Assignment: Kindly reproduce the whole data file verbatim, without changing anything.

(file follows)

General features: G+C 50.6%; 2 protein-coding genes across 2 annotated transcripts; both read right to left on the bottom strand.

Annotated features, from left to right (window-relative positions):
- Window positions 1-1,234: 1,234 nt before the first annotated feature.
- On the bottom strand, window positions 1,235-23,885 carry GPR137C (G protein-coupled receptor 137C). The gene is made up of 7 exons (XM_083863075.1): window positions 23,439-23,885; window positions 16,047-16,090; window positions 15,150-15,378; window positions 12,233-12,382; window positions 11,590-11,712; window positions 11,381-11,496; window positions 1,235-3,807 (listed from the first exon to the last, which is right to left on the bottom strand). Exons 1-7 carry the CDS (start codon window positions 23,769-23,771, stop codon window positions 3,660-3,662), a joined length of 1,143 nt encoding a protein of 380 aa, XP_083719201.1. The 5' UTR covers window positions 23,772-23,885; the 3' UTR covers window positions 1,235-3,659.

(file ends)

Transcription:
General features: G+C 50.6%; 2 protein-coding genes across 2 annotated transcripts; both read right to left on the bottom strand.

Annotated features, from left to right (window-relative positions):
- Window positions 1-1,234: 1,234 nt before the first annotated feature.
- On the bottom strand, window positions 1,235-23,885 carry GPR137C (G protein-coupled receptor 137C). The gene is made up of 7 exons (XM_083863075.1): window positions 23,439-23,885; window positions 16,047-16,090; window positions 15,150-15,378; window positions 12,233-12,382; window positions 11,590-11,712; window positions 11,381-11,496; window positions 1,235-3,807 (listed from the first exon to the last, which is right to left on the bottom strand). Exons 1-7 carry the CDS (start codon window positions 23,769-23,771, stop codon window positions 3,660-3,662), a joined length of 1,143 nt encoding a protein of 380 aa, XP_083719201.1. The 5' UTR covers window positions 23,772-23,885; the 3' UTR covers window positions 1,235-3,659.